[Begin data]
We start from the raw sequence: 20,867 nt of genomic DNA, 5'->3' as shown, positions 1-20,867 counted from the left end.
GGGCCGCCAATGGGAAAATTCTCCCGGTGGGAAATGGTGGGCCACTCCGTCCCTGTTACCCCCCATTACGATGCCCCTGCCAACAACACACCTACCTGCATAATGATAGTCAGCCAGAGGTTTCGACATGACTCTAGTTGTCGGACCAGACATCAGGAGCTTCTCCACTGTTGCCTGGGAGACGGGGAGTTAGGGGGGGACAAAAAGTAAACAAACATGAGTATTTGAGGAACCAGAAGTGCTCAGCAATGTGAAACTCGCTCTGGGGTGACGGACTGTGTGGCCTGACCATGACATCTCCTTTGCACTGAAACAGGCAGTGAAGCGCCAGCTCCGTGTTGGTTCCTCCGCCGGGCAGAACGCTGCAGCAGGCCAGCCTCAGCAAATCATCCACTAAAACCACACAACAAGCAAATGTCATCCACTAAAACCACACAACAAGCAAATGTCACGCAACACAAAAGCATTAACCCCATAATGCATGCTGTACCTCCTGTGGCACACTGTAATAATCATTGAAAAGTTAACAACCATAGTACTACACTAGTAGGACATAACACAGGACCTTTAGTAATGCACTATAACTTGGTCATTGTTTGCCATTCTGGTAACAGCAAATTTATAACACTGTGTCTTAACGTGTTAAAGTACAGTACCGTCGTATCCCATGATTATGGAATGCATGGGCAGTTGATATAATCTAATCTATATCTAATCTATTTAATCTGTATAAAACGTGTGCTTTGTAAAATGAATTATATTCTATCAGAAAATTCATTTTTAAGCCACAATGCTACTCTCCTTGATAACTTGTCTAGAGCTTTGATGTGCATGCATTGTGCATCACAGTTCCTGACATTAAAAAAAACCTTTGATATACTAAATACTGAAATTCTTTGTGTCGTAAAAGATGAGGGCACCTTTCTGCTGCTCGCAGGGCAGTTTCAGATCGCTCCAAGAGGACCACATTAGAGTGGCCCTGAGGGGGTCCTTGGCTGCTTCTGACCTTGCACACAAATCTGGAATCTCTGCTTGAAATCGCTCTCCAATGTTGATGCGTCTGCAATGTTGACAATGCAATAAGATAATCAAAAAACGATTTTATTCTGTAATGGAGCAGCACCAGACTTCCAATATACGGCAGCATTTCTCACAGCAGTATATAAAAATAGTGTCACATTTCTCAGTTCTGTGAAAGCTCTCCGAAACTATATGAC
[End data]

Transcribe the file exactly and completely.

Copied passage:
We start from the raw sequence: 20,867 nt of genomic DNA, 5'->3' as shown, positions 1-20,867 counted from the left end.
GGGCCGCCAATGGGAAAATTCTCCCGGTGGGAAATGGTGGGCCACTCCGTCCCTGTTACCCCCCATTACGATGCCCCTGCCAACAACACACCTACCTGCATAATGATAGTCAGCCAGAGGTTTCGACATGACTCTAGTTGTCGGACCAGACATCAGGAGCTTCTCCACTGTTGCCTGGGAGACGGGGAGTTAGGGGGGGACAAAAAGTAAACAAACATGAGTATTTGAGGAACCAGAAGTGCTCAGCAATGTGAAACTCGCTCTGGGGTGACGGACTGTGTGGCCTGACCATGACATCTCCTTTGCACTGAAACAGGCAGTGAAGCGCCAGCTCCGTGTTGGTTCCTCCGCCGGGCAGAACGCTGCAGCAGGCCAGCCTCAGCAAATCATCCACTAAAACCACACAACAAGCAAATGTCATCCACTAAAACCACACAACAAGCAAATGTCACGCAACACAAAAGCATTAACCCCATAATGCATGCTGTACCTCCTGTGGCACACTGTAATAATCATTGAAAAGTTAACAACCATAGTACTACACTAGTAGGACATAACACAGGACCTTTAGTAATGCACTATAACTTGGTCATTGTTTGCCATTCTGGTAACAGCAAATTTATAACACTGTGTCTTAACGTGTTAAAGTACAGTACCGTCGTATCCCATGATTATGGAATGCATGGGCAGTTGATATAATCTAATCTATATCTAATCTATTTAATCTGTATAAAACGTGTGCTTTGTAAAATGAATTATATTCTATCAGAAAATTCATTTTTAAGCCACAATGCTACTCTCCTTGATAACTTGTCTAGAGCTTTGATGTGCATGCATTGTGCATCACAGTTCCTGACATTAAAAAAAACCTTTGATATACTAAATACTGAAATTCTTTGTGTCGTAAAAGATGAGGGCACCTTTCTGCTGCTCGCAGGGCAGTTTCAGATCGCTCCAAGAGGACCACATTAGAGTGGCCCTGAGGGGGTCCTTGGCTGCTTCTGACCTTGCACACAAATCTGGAATCTCTGCTTGAAATCGCTCTCCAATGTTGATGCGTCTGCAATGTTGACAATGCAATAAGATAATCAAAAAACGATTTTATTCTGTAATGGAGCAGCACCAGACTTCCAATATACGGCAGCATTTCTCACAGCAGTATATAAAAATAGTGTCACATTTCTCAGTTCTGTGAAAGCTCTCCGAAACTATATGAC